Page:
Global Conversations: Jonathan Lovitz, Senior Vice President, National LGBT Chamber of Commerce

Jonathan Lovitz has served as the Senior Vice President of the National LGBT Chamber of Commerce since 2016, where he oversees all external affairs including media and communications, public policy, and partnerships and alliances. Prior to this, he toured nationally with two Broadway shows, as well as worked as a news anchor for Logo TV. Lovitz has become a regular commentator on MSNBC, CNBC, and NPR and is an outspoken supporter of The Trevor Project, GLSEN, and Broadway Cares/Equity Fights AIDS.

What does the National LGBT Chamber of Commerce (NGLCC) do?

NGLCC’s primary function is to serve as a certifying body – it’s the exclusive certifier for LGBT-owned companies in the U.S. Corporations and governments specifically seek out diverse-owned companies, whether they’re women-owned, African-American-owned, disability-owned, LGBT-owned, etc. They want to make sure that those folks have the same opportunities as other businesses despite some of the economic and social disadvantages they might have had. Nationally, we have a network of about 50 affiliate chambers across the United States. Globally, we have 15 affiliates all over the world and more on the way. Just last week, we opened India’s diverse chamber, which is amazing when you consider that homosexuality was a crime there two years ago, and now they’re starting this massive business network.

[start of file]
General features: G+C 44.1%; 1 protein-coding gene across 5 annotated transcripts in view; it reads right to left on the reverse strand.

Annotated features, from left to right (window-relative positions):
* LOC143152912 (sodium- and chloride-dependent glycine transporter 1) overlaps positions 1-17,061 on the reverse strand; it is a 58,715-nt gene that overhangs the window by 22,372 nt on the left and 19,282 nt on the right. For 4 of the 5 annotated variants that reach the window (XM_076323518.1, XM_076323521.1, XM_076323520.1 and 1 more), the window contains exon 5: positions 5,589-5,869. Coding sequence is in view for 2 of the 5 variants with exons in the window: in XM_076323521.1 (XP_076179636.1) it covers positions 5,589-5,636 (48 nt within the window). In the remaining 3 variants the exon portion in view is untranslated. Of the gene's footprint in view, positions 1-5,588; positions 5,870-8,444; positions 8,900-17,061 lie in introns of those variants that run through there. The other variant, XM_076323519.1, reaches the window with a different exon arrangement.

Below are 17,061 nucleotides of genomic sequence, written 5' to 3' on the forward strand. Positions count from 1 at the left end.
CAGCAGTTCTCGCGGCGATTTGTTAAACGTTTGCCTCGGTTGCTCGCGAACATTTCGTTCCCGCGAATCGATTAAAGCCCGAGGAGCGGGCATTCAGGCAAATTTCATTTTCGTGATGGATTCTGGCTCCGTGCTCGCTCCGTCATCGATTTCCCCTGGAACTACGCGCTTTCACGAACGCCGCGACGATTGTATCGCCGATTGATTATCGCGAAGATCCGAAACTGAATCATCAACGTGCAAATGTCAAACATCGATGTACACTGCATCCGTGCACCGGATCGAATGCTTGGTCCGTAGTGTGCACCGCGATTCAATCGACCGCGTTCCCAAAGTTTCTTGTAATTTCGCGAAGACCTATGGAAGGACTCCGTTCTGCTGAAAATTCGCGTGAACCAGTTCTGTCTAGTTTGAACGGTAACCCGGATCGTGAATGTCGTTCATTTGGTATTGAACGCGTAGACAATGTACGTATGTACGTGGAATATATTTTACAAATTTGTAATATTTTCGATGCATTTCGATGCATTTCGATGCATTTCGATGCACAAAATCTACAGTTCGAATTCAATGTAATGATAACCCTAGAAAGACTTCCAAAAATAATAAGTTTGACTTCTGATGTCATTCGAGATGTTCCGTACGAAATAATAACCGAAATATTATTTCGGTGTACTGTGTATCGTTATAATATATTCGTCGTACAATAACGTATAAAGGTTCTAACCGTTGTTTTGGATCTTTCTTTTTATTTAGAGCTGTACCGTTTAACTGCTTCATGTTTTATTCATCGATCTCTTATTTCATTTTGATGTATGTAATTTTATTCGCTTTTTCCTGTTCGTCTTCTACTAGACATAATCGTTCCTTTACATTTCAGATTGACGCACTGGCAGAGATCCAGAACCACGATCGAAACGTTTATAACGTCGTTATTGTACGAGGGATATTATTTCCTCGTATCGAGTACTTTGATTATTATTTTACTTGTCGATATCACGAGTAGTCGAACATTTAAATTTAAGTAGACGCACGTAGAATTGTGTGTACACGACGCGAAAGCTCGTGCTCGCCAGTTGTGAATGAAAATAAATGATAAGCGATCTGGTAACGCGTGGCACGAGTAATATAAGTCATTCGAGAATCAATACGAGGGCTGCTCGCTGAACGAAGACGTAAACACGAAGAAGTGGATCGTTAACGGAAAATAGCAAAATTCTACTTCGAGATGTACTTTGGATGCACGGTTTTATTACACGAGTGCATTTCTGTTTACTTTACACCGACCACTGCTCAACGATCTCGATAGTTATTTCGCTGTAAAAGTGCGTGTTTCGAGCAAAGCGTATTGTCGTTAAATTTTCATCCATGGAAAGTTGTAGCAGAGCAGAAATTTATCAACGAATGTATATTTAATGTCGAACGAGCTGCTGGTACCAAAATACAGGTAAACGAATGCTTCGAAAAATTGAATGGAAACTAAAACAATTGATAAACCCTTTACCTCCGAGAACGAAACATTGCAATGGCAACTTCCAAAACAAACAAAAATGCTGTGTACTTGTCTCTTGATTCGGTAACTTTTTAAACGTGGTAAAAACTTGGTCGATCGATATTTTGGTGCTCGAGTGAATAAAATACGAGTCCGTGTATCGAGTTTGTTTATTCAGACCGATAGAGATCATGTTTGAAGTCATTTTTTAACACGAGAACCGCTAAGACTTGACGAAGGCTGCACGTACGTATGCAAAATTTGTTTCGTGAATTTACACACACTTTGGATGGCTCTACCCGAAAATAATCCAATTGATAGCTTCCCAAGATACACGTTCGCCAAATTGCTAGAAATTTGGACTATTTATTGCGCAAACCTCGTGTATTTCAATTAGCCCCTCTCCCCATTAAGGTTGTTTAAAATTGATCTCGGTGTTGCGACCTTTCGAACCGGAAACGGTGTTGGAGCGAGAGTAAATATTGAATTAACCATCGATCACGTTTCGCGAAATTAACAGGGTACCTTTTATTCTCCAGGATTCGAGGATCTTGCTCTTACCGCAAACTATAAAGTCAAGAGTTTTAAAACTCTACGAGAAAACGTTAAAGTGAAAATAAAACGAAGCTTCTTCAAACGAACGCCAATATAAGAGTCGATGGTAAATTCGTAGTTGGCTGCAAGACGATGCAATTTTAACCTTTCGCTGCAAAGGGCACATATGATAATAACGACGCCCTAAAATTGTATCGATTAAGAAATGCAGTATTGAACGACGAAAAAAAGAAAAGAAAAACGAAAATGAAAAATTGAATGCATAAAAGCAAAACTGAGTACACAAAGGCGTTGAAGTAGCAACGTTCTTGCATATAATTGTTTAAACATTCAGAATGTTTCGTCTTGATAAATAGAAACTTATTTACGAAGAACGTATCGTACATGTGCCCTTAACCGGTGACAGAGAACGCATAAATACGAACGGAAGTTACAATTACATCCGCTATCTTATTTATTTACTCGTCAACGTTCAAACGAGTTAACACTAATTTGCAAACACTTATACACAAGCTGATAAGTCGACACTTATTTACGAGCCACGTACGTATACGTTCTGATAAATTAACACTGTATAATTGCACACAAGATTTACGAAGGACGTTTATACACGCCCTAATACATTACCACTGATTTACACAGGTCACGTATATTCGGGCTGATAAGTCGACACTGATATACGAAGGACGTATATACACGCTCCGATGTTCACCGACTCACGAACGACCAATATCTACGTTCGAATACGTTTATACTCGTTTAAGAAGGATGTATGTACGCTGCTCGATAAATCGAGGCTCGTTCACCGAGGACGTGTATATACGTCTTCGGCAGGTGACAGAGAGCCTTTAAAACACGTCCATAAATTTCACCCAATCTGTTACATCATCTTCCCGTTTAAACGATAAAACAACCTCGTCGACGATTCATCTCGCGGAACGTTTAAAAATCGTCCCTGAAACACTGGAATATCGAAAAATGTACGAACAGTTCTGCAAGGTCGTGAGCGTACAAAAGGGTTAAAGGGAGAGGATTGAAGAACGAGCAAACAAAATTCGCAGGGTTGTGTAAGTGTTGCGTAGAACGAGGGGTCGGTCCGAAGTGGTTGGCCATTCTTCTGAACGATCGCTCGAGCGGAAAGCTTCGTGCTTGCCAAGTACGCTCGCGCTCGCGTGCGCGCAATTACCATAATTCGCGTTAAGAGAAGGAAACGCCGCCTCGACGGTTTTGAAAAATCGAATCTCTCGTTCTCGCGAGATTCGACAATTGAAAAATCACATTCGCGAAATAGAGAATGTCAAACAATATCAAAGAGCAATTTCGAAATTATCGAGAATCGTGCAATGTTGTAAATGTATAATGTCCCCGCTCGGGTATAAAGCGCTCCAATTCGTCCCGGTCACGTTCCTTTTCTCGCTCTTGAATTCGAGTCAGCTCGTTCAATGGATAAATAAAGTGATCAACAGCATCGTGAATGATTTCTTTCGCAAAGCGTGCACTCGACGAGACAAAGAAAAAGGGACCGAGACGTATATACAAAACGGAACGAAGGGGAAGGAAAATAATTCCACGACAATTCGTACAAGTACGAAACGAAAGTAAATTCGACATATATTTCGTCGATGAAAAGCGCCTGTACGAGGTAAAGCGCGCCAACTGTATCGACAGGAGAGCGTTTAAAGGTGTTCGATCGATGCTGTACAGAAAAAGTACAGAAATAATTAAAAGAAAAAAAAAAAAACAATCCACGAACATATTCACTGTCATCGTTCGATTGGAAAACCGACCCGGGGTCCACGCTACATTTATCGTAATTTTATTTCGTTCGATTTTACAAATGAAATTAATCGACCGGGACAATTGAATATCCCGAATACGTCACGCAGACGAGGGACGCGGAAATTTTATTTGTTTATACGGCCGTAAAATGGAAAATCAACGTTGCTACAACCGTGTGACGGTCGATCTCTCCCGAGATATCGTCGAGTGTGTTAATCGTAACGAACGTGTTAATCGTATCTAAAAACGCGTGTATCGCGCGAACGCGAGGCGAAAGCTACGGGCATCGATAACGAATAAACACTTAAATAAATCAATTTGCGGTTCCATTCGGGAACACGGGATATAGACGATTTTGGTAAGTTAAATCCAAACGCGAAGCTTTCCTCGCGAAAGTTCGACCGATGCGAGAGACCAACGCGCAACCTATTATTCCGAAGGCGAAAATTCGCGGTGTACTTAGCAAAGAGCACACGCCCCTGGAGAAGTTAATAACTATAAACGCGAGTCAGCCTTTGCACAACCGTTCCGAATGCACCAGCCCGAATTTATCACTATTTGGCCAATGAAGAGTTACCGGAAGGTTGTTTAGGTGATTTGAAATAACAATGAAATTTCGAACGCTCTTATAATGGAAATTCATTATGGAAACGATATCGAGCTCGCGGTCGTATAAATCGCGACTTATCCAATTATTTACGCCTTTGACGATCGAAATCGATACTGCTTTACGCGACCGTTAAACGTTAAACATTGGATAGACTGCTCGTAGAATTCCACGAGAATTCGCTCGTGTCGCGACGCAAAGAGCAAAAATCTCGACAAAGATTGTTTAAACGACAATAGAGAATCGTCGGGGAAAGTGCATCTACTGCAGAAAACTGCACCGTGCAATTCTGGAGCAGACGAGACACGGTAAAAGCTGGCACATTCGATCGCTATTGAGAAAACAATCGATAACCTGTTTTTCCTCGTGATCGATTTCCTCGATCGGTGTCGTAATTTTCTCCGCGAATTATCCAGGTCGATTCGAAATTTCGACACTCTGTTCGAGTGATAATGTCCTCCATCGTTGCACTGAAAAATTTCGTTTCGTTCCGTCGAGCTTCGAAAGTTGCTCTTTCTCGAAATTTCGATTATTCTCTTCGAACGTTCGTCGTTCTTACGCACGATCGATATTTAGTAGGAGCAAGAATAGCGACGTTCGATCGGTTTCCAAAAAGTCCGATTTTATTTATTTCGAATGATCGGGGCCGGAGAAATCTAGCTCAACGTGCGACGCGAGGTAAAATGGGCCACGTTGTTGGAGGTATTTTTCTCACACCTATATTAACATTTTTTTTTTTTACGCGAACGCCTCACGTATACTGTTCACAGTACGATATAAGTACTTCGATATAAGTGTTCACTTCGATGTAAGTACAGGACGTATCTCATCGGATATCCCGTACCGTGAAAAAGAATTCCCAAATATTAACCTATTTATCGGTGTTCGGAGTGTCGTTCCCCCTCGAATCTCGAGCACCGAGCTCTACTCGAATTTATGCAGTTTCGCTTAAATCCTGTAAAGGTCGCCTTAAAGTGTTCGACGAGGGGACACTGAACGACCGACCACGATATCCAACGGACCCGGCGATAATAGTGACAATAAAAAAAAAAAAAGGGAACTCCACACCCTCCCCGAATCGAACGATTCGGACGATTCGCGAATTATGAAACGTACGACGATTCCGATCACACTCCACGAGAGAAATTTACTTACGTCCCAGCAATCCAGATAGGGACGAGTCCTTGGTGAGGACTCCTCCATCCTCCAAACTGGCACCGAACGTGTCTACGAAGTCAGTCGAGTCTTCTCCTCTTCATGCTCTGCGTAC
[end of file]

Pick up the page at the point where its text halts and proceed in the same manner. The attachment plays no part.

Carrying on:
How has working with the NGLCC helped you to reach a global audience?

I am perpetually astonished by the hardworking incredible advocates that I meet from all over the world. [The NGLCC International Business & Leadership Conference], which was here in Philadelphia a year ago, had the largest global contingent we’d ever had with nearly 20 countries represented. We had the first ever Canadian LGBT trade mission ever held. They came and brought several of their business representatives looking for trade right here in the United States and Philly, knowing that we were going to bring the world to Philly. It was incredible to see so many folks from India, from Jamaica, from South Africa, who all said, “I’ve heard of Philadelphia but I never thought I’d ever see it,” and were just astonished to see what a great city it was and took those lessons home about how cities can really grow and transform. 

The global work is so important because one of the problems that America faces is something called victory blindness: that after the issue that directly affects you is over, you tend to forget that other people are struggling. But zoom out and look out at the world and there are still over 80 countries where being LGBTQ is a crime and over a dozen where you can still be put to death. 

We, as success stories in America and people who are fighting and succeeding in the business sphere to overcome adversity, have the power to empower others and one of the strongest ways to do this is economically. It’s why the NGLCC exists at the intersection of economic issues and human rights, because it’s significantly harder to oppress a community when they have dollars in their hands. They’re job creators, they’re employers, they’re part of the economic success of that country. And employees vote, so a strong LGBT business community all over the world means a strong LGBT advocacy for human rights and civil rights all over the world. 

What are some of the biggest challenges you’ve faced in helping the global LGBT community?